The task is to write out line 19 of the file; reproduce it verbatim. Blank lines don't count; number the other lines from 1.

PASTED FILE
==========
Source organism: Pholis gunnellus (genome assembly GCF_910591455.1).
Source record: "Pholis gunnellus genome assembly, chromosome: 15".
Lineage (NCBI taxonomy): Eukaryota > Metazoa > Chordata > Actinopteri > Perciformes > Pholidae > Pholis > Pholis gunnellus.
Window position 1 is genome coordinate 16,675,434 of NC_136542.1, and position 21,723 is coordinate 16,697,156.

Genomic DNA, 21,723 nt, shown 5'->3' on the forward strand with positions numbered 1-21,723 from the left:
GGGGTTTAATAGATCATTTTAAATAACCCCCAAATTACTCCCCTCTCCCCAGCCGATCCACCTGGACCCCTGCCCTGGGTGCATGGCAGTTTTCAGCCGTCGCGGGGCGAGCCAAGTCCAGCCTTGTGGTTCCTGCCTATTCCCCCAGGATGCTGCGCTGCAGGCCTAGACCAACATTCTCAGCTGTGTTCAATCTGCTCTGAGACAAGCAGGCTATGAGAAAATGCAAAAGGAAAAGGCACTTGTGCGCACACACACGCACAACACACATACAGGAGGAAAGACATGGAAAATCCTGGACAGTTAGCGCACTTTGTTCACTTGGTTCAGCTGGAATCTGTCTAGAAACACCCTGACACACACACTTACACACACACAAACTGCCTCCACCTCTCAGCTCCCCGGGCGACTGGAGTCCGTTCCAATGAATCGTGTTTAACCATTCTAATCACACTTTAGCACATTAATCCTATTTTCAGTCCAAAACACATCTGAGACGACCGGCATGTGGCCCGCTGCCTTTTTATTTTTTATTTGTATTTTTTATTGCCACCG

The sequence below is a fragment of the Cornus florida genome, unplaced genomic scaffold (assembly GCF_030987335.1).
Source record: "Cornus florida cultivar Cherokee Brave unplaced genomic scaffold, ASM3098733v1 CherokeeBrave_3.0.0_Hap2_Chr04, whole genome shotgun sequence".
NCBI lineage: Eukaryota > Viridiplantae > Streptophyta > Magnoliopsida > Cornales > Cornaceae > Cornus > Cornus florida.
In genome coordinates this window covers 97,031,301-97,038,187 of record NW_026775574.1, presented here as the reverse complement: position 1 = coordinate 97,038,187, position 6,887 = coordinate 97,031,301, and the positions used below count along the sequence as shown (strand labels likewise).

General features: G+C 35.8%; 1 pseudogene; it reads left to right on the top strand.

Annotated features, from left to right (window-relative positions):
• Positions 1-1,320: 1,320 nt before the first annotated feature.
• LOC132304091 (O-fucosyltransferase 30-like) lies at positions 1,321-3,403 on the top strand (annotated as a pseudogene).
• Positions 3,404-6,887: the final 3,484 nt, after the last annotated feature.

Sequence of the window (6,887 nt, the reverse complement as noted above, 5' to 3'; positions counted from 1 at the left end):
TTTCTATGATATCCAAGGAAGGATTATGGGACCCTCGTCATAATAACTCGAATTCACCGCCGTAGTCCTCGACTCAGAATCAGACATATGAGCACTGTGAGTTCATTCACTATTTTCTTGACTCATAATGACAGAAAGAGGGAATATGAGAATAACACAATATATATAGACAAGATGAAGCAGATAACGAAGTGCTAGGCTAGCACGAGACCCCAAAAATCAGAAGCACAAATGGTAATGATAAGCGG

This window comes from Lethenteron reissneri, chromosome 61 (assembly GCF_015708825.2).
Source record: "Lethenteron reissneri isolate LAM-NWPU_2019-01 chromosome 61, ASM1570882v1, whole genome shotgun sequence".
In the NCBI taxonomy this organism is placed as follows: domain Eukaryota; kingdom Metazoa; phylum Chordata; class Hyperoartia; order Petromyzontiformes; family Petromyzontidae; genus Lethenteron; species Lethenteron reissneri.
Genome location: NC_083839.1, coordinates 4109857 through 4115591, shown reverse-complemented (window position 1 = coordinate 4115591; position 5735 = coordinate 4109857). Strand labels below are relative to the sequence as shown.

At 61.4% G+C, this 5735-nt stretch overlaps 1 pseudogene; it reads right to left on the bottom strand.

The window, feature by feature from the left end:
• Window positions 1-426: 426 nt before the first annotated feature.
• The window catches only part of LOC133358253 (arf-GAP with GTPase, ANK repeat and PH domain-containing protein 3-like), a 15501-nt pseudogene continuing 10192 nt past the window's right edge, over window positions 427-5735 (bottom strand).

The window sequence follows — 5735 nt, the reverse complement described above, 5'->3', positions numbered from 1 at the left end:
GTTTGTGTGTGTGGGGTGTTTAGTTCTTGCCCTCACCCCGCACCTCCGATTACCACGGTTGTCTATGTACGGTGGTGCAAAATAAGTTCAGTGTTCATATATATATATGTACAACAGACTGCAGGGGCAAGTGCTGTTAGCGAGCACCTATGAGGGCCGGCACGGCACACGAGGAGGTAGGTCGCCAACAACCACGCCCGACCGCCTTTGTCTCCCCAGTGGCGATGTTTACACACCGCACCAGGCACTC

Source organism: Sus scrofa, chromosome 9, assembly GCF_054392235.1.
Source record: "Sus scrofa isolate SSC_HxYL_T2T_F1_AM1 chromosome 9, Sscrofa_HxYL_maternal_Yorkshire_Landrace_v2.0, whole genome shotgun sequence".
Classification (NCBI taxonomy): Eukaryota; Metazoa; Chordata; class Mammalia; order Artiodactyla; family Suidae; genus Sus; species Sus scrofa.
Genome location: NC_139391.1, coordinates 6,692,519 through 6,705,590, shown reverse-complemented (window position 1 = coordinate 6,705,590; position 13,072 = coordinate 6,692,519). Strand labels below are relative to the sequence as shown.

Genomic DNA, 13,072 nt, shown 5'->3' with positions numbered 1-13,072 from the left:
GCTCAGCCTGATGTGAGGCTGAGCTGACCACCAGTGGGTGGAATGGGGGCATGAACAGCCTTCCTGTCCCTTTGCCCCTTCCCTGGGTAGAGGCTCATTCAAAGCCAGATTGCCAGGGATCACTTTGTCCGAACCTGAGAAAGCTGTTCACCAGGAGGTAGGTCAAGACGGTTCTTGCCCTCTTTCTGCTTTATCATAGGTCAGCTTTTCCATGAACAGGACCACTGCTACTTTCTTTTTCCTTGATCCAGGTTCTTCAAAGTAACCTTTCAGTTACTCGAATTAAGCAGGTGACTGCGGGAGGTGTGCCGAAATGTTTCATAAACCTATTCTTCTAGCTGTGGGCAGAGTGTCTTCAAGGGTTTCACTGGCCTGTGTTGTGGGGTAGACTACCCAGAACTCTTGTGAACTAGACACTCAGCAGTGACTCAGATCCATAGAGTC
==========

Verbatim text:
Source record: "Lethenteron reissneri isolate LAM-NWPU_2019-01 chromosome 61, ASM1570882v1, whole genome shotgun sequence".